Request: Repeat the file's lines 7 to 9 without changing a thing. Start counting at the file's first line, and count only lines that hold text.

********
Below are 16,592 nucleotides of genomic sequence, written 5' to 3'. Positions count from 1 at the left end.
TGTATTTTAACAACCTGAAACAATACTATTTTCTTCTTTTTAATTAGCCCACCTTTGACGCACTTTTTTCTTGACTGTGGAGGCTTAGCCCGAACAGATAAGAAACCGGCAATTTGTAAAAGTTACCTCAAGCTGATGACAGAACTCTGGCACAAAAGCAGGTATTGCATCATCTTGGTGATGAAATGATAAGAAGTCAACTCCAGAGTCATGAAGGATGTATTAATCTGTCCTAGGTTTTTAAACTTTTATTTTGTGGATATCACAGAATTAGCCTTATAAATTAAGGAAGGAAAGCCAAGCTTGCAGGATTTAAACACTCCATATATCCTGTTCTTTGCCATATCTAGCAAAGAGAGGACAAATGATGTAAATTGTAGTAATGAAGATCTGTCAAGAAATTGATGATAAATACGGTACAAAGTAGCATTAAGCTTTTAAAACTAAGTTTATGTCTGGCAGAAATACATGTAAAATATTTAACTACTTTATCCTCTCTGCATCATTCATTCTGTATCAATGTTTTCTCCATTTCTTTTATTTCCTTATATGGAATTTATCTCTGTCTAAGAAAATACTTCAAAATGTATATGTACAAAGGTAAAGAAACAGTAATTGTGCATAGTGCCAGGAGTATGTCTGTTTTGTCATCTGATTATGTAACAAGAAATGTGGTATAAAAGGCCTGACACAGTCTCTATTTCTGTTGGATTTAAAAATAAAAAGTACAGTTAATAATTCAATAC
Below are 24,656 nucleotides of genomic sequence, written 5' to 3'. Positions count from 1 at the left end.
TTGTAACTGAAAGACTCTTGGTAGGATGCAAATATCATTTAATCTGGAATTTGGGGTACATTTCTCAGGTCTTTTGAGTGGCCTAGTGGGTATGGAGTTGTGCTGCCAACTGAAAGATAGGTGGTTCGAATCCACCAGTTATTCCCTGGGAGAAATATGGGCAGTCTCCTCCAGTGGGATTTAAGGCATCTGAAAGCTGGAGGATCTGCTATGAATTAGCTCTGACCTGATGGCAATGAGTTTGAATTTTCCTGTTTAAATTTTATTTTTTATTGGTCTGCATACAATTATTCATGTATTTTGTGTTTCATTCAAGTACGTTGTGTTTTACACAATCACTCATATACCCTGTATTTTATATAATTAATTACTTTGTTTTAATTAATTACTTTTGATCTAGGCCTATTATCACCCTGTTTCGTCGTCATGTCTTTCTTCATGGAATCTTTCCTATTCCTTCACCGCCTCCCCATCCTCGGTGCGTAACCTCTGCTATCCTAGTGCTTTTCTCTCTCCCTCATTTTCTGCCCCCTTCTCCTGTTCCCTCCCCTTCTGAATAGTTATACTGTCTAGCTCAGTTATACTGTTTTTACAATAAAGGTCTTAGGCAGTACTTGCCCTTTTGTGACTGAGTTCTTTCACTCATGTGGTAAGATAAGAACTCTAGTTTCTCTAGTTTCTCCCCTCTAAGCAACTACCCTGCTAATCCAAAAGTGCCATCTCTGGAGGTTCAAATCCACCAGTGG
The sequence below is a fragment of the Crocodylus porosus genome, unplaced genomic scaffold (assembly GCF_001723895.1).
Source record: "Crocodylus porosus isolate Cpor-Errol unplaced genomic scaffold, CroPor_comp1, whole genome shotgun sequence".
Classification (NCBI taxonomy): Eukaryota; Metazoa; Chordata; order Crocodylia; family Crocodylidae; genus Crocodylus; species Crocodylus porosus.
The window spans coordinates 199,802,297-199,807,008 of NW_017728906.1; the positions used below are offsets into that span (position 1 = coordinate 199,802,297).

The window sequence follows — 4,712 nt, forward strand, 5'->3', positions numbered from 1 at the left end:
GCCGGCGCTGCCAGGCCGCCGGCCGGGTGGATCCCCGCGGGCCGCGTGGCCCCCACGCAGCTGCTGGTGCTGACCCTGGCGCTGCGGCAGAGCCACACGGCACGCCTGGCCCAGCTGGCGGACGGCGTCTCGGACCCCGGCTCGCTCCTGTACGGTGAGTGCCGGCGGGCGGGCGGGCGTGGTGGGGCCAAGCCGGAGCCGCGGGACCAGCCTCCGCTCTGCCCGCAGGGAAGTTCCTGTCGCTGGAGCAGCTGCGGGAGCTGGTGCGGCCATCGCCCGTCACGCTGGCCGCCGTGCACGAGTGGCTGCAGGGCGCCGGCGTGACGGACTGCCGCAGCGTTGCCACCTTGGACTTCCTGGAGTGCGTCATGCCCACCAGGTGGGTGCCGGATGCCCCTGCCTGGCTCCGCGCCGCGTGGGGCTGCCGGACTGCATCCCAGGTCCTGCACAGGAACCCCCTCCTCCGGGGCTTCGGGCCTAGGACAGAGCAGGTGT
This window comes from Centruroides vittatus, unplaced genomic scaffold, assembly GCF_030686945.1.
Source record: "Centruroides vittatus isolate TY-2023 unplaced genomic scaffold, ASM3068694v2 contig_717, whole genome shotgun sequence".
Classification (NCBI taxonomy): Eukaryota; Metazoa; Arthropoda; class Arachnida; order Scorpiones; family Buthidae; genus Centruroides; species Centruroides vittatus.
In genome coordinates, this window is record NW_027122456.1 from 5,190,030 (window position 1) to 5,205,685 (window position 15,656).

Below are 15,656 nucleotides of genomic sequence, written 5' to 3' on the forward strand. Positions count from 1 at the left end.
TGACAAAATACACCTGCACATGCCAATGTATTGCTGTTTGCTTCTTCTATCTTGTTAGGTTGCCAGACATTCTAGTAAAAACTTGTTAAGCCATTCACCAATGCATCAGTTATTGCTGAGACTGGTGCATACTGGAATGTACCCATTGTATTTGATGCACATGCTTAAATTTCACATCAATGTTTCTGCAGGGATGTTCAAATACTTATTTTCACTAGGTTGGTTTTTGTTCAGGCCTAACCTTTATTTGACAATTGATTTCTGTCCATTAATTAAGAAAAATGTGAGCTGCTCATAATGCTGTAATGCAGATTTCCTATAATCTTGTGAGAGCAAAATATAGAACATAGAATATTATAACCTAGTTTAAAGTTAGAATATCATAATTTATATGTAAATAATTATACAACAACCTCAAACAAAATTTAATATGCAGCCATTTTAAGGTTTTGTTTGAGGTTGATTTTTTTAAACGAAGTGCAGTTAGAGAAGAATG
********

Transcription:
Classification (NCBI taxonomy): Eukaryota; Metazoa; Chordata; order Crocodylia; family Crocodylidae; genus Crocodylus; species Crocodylus porosus.
The window spans coordinates 199,802,297-199,807,008 of NW_017728906.1; the positions used below are offsets into that span (position 1 = coordinate 199,802,297).

The window sequence follows — 4,712 nt, forward strand, 5'->3', positions numbered from 1 at the left end: